As it now stands, employers that are not legally obligated to provide WSIB coverage to workers do not incur the health-care costs associated with workplace injuries; rather, those costs are paid for by the provincial health-care system. It is our position that health-care costs arising from workplace injuries and illnesses should not be paid for out of public dollars or by workers themselves; instead, the employer should shoulder the responsibility for such costs, since workplace injuries are just that – injuries sustained while in the course of employment. It should also be recognized that this current practice puts an added financial strain on our already beleaguered health-care system.
Injured workers who are not provided WSIB coverage, due to employer choice, are in danger of becoming doubly victimized. First, they have to cope physically and emotionally with an injury that will to some extent have a negative and enduring impact on their activities of daily living. Second, there is a real danger that injured workers may find themselves unemployed and seeking financial support from, for example, employment insurance and/or social assistance, neither of which provide ample income to provide for the necessities of daily life such as food, clothing and shelter. Employers that provide WSIB coverage are legally required to reinstate and accommodate workers who are injured in the course of employment. This legal requirement does not apply to employers that are not covered under WSIB. We believe that the remedy to these dilemmas is full, mandatory WSIB coverage for all employers and workers in Ontario.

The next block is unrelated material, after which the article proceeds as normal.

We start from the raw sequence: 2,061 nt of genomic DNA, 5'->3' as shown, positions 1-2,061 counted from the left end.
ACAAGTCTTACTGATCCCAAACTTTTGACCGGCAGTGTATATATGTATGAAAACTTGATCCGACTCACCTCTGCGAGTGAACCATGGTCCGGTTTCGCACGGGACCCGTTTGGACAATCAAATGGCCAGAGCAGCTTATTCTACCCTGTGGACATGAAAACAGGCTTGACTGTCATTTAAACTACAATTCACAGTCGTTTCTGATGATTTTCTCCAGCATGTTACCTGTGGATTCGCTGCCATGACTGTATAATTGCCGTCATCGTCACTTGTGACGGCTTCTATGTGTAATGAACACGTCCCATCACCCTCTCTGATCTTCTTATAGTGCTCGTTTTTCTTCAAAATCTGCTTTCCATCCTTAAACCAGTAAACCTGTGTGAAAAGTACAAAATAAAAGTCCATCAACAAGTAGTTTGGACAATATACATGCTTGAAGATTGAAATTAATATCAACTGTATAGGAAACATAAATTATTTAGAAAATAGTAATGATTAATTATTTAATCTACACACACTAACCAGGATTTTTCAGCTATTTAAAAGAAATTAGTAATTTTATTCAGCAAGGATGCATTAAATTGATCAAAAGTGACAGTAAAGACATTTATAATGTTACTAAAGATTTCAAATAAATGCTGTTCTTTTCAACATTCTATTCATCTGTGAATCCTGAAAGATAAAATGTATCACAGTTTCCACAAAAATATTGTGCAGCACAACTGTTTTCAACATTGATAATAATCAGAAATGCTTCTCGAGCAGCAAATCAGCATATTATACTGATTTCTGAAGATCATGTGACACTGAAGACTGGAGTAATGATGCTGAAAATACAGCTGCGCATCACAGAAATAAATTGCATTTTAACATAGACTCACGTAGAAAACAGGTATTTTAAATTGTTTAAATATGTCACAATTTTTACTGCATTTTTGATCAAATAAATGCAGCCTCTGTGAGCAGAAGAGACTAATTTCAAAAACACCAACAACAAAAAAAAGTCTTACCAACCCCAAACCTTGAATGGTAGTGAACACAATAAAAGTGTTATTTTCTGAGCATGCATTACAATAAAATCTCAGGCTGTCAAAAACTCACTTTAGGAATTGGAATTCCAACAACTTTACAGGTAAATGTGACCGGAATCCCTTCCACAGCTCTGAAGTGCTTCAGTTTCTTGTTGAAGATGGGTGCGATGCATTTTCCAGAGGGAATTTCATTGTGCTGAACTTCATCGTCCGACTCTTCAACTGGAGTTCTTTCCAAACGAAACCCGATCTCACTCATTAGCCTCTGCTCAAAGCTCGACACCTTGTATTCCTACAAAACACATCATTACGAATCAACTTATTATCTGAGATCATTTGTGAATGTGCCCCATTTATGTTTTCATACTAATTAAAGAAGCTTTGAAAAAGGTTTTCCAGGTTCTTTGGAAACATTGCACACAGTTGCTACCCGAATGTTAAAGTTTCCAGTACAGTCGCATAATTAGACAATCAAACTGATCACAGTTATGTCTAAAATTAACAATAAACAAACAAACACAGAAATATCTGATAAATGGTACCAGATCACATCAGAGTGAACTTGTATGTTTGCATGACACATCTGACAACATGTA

1. Section 2(1) of the Act reads as follows: 2(1) In this Act, “accident” includes, (a) a wilful and intentional act, not being the act of the worker, (b) a chance event occasioned by a physical or natural cause, and (c) disablement arising out of and in the course of employment.
2.Section 13(2) of the Act reads as follows: If the accident arises out of the worker’s employment, it is presumed to have occurred in the course of the employment unless the contraryis shown. If it occurs in the course of the worker’s employment, it is presumed to have arisen out of the employment unless the contrary is shown.